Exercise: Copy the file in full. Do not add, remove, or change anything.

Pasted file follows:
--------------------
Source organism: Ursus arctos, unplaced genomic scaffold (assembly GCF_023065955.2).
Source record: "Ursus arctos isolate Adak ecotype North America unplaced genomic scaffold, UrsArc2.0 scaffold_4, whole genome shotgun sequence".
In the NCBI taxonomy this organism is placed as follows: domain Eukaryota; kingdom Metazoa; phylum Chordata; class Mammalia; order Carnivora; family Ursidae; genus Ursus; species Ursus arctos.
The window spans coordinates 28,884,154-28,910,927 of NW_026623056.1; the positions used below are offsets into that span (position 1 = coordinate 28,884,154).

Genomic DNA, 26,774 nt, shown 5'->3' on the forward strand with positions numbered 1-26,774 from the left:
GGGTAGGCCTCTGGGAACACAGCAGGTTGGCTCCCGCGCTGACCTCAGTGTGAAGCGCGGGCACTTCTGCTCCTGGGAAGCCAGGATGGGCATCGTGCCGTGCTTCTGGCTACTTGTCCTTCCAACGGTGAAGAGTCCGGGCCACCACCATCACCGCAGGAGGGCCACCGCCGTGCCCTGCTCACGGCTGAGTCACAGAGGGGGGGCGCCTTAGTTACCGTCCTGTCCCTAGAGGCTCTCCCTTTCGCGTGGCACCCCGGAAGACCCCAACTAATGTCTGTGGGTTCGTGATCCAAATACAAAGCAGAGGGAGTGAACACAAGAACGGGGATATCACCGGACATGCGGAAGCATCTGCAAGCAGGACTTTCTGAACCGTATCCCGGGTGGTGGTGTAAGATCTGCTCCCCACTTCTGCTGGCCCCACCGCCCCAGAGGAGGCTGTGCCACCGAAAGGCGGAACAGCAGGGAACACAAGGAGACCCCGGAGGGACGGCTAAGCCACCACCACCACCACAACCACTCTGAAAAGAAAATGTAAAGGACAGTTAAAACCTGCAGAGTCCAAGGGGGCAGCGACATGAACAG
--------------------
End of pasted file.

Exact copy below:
Source organism: Ursus arctos, unplaced genomic scaffold (assembly GCF_023065955.2).
Source record: "Ursus arctos isolate Adak ecotype North America unplaced genomic scaffold, UrsArc2.0 scaffold_4, whole genome shotgun sequence".
In the NCBI taxonomy this organism is placed as follows: domain Eukaryota; kingdom Metazoa; phylum Chordata; class Mammalia; order Carnivora; family Ursidae; genus Ursus; species Ursus arctos.
The window spans coordinates 28,884,154-28,910,927 of NW_026623056.1; the positions used below are offsets into that span (position 1 = coordinate 28,884,154).

Genomic DNA, 26,774 nt, shown 5'->3' on the forward strand with positions numbered 1-26,774 from the left:
GGGTAGGCCTCTGGGAACACAGCAGGTTGGCTCCCGCGCTGACCTCAGTGTGAAGCGCGGGCACTTCTGCTCCTGGGAAGCCAGGATGGGCATCGTGCCGTGCTTCTGGCTACTTGTCCTTCCAACGGTGAAGAGTCCGGGCCACCACCATCACCGCAGGAGGGCCACCGCCGTGCCCTGCTCACGGCTGAGTCACAGAGGGGGGGCGCCTTAGTTACCGTCCTGTCCCTAGAGGCTCTCCCTTTCGCGTGGCACCCCGGAAGACCCCAACTAATGTCTGTGGGTTCGTGATCCAAATACAAAGCAGAGGGAGTGAACACAAGAACGGGGATATCACCGGACATGCGGAAGCATCTGCAAGCAGGACTTTCTGAACCGTATCCCGGGTGGTGGTGTAAGATCTGCTCCCCACTTCTGCTGGCCCCACCGCCCCAGAGGAGGCTGTGCCACCGAAAGGCGGAACAGCAGGGAACACAAGGAGACCCCGGAGGGACGGCTAAGCCACCACCACCACCACAACCACTCTGAAAAGAAAATGTAAAGGACAGTTAAAACCTGCAGAGTCCAAGGGGGCAGCGACATGAACAG